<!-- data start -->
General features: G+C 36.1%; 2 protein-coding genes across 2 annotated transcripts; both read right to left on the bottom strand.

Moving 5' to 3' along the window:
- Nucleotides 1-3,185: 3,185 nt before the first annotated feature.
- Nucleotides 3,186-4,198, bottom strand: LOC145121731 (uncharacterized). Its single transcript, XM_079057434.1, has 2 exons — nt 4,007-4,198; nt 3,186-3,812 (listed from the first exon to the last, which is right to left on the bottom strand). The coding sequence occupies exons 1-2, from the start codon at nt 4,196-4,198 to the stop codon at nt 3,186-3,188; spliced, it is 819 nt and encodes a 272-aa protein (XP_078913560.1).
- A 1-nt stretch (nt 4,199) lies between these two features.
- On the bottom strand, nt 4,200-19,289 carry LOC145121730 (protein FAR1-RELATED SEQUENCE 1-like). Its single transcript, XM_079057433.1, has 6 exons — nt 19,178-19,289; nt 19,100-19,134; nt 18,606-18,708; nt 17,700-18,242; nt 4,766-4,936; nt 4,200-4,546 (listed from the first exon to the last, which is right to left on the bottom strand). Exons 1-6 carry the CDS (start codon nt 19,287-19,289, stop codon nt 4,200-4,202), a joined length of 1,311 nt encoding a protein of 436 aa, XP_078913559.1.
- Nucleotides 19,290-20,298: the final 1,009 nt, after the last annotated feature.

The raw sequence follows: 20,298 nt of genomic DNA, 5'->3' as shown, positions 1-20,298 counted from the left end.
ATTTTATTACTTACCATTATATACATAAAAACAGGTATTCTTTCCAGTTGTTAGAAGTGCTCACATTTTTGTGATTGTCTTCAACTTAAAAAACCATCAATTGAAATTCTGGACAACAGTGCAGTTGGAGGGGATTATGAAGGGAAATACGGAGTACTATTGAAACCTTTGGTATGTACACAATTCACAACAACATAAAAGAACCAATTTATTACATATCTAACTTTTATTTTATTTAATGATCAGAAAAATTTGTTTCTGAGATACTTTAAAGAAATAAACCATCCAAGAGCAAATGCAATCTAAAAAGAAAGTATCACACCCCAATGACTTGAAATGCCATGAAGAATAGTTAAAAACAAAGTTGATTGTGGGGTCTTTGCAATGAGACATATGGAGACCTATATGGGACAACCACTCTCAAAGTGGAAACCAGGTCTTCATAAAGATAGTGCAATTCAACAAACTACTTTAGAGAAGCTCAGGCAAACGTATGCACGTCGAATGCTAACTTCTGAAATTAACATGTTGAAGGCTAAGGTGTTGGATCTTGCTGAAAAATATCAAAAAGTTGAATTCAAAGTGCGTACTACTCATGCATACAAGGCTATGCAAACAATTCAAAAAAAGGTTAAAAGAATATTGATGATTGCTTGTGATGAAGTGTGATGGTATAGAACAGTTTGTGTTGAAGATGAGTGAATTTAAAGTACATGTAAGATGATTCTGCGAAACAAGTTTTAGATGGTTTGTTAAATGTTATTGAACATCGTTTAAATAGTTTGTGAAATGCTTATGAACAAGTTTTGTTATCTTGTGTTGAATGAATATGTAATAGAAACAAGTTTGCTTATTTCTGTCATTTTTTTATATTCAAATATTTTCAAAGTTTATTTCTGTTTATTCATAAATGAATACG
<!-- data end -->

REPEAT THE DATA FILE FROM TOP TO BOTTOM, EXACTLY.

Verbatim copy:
General features: G+C 36.1%; 2 protein-coding genes across 2 annotated transcripts; both read right to left on the bottom strand.

Moving 5' to 3' along the window:
- Nucleotides 1-3,185: 3,185 nt before the first annotated feature.
- Nucleotides 3,186-4,198, bottom strand: LOC145121731 (uncharacterized). Its single transcript, XM_079057434.1, has 2 exons — nt 4,007-4,198; nt 3,186-3,812 (listed from the first exon to the last, which is right to left on the bottom strand). The coding sequence occupies exons 1-2, from the start codon at nt 4,196-4,198 to the stop codon at nt 3,186-3,188; spliced, it is 819 nt and encodes a 272-aa protein (XP_078913560.1).
- A 1-nt stretch (nt 4,199) lies between these two features.
- On the bottom strand, nt 4,200-19,289 carry LOC145121730 (protein FAR1-RELATED SEQUENCE 1-like). Its single transcript, XM_079057433.1, has 6 exons — nt 19,178-19,289; nt 19,100-19,134; nt 18,606-18,708; nt 17,700-18,242; nt 4,766-4,936; nt 4,200-4,546 (listed from the first exon to the last, which is right to left on the bottom strand). Exons 1-6 carry the CDS (start codon nt 19,287-19,289, stop codon nt 4,200-4,202), a joined length of 1,311 nt encoding a protein of 436 aa, XP_078913559.1.
- Nucleotides 19,290-20,298: the final 1,009 nt, after the last annotated feature.

The raw sequence follows: 20,298 nt of genomic DNA, 5'->3' as shown, positions 1-20,298 counted from the left end.
ATTTTATTACTTACCATTATATACATAAAAACAGGTATTCTTTCCAGTTGTTAGAAGTGCTCACATTTTTGTGATTGTCTTCAACTTAAAAAACCATCAATTGAAATTCTGGACAACAGTGCAGTTGGAGGGGATTATGAAGGGAAATACGGAGTACTATTGAAACCTTTGGTATGTACACAATTCACAACAACATAAAAGAACCAATTTATTACATATCTAACTTTTATTTTATTTAATGATCAGAAAAATTTGTTTCTGAGATACTTTAAAGAAATAAACCATCCAAGAGCAAATGCAATCTAAAAAGAAAGTATCACACCCCAATGACTTGAAATGCCATGAAGAATAGTTAAAAACAAAGTTGATTGTGGGGTCTTTGCAATGAGACATATGGAGACCTATATGGGACAACCACTCTCAAAGTGGAAACCAGGTCTTCATAAAGATAGTGCAATTCAACAAACTACTTTAGAGAAGCTCAGGCAAACGTATGCACGTCGAATGCTAACTTCTGAAATTAACATGTTGAAGGCTAAGGTGTTGGATCTTGCTGAAAAATATCAAAAAGTTGAATTCAAAGTGCGTACTACTCATGCATACAAGGCTATGCAAACAATTCAAAAAAAGGTTAAAAGAATATTGATGATTGCTTGTGATGAAGTGTGATGGTATAGAACAGTTTGTGTTGAAGATGAGTGAATTTAAAGTACATGTAAGATGATTCTGCGAAACAAGTTTTAGATGGTTTGTTAAATGTTATTGAACATCGTTTAAATAGTTTGTGAAATGCTTATGAACAAGTTTTGTTATCTTGTGTTGAATGAATATGTAATAGAAACAAGTTTGCTTATTTCTGTCATTTTTTTATATTCAAATATTTTCAAAGTTTATTTCTGTTTATTCATAAATGAATACG